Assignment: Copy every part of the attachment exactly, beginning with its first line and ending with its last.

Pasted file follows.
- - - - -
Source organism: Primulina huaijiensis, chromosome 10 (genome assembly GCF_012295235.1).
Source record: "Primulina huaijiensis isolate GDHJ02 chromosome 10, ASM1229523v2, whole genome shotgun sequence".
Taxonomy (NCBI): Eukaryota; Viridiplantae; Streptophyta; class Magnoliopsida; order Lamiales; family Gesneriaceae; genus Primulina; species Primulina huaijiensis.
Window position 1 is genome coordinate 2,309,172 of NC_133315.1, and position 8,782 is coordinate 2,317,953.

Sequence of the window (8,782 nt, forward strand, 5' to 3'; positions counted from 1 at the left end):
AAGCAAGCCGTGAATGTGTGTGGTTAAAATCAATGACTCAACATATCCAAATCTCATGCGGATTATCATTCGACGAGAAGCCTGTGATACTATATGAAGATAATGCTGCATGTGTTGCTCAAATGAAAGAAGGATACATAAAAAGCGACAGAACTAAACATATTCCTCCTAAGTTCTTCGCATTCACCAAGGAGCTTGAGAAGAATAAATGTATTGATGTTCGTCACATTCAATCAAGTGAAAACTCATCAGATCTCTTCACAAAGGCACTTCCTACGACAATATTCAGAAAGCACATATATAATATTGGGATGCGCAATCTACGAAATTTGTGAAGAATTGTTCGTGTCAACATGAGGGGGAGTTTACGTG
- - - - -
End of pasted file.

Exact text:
Source organism: Primulina huaijiensis, chromosome 10 (genome assembly GCF_012295235.1).
Source record: "Primulina huaijiensis isolate GDHJ02 chromosome 10, ASM1229523v2, whole genome shotgun sequence".
Taxonomy (NCBI): Eukaryota; Viridiplantae; Streptophyta; class Magnoliopsida; order Lamiales; family Gesneriaceae; genus Primulina; species Primulina huaijiensis.
Window position 1 is genome coordinate 2,309,172 of NC_133315.1, and position 8,782 is coordinate 2,317,953.

Sequence of the window (8,782 nt, forward strand, 5' to 3'; positions counted from 1 at the left end):
AAGCAAGCCGTGAATGTGTGTGGTTAAAATCAATGACTCAACATATCCAAATCTCATGCGGATTATCATTCGACGAGAAGCCTGTGATACTATATGAAGATAATGCTGCATGTGTTGCTCAAATGAAAGAAGGATACATAAAAAGCGACAGAACTAAACATATTCCTCCTAAGTTCTTCGCATTCACCAAGGAGCTTGAGAAGAATAAATGTATTGATGTTCGTCACATTCAATCAAGTGAAAACTCATCAGATCTCTTCACAAAGGCACTTCCTACGACAATATTCAGAAAGCACATATATAATATTGGGATGCGCAATCTACGAAATTTGTGAAGAATTGTTCGTGTCAACATGAGGGGGAGTTTACGTG